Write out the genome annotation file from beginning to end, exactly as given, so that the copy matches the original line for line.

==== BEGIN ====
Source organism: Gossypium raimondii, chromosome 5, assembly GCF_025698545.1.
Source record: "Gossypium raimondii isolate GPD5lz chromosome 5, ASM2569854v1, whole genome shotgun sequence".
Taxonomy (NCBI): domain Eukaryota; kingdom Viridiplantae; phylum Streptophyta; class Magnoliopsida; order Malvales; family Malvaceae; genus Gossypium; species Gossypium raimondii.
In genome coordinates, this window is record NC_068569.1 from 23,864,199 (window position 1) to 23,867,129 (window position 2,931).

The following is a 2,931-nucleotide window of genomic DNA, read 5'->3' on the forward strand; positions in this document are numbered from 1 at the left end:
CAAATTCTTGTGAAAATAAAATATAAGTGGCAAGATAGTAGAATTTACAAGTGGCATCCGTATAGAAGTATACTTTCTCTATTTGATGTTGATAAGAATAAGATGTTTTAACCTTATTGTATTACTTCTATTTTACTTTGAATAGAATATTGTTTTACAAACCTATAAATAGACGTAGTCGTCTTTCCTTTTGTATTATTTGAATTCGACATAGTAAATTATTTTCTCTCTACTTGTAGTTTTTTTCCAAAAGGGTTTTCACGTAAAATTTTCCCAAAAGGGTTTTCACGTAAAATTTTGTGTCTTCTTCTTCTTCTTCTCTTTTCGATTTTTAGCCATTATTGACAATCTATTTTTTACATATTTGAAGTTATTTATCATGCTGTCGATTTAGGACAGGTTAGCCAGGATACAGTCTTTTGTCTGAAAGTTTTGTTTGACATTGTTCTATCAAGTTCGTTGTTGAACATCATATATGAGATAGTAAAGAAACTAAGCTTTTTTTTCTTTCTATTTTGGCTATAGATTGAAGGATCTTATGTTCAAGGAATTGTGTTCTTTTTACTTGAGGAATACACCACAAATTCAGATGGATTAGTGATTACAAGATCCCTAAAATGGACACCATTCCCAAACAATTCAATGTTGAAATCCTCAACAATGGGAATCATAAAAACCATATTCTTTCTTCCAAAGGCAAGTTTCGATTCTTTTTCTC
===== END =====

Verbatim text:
Source organism: Gossypium raimondii, chromosome 5, assembly GCF_025698545.1.
Source record: "Gossypium raimondii isolate GPD5lz chromosome 5, ASM2569854v1, whole genome shotgun sequence".
Taxonomy (NCBI): domain Eukaryota; kingdom Viridiplantae; phylum Streptophyta; class Magnoliopsida; order Malvales; family Malvaceae; genus Gossypium; species Gossypium raimondii.
In genome coordinates, this window is record NC_068569.1 from 23,864,199 (window position 1) to 23,867,129 (window position 2,931).

The following is a 2,931-nucleotide window of genomic DNA, read 5'->3' on the forward strand; positions in this document are numbered from 1 at the left end:
CAAATTCTTGTGAAAATAAAATATAAGTGGCAAGATAGTAGAATTTACAAGTGGCATCCGTATAGAAGTATACTTTCTCTATTTGATGTTGATAAGAATAAGATGTTTTAACCTTATTGTATTACTTCTATTTTACTTTGAATAGAATATTGTTTTACAAACCTATAAATAGACGTAGTCGTCTTTCCTTTTGTATTATTTGAATTCGACATAGTAAATTATTTTCTCTCTACTTGTAGTTTTTTTCCAAAAGGGTTTTCACGTAAAATTTTCCCAAAAGGGTTTTCACGTAAAATTTTGTGTCTTCTTCTTCTTCTTCTCTTTTCGATTTTTAGCCATTATTGACAATCTATTTTTTACATATTTGAAGTTATTTATCATGCTGTCGATTTAGGACAGGTTAGCCAGGATACAGTCTTTTGTCTGAAAGTTTTGTTTGACATTGTTCTATCAAGTTCGTTGTTGAACATCATATATGAGATAGTAAAGAAACTAAGCTTTTTTTTCTTTCTATTTTGGCTATAGATTGAAGGATCTTATGTTCAAGGAATTGTGTTCTTTTTACTTGAGGAATACACCACAAATTCAGATGGATTAGTGATTACAAGATCCCTAAAATGGACACCATTCCCAAACAATTCAATGTTGAAATCCTCAACAATGGGAATCATAAAAACCATATTCTTTCTTCCAAAGGCAAGTTTCGATTCTTTTTCTC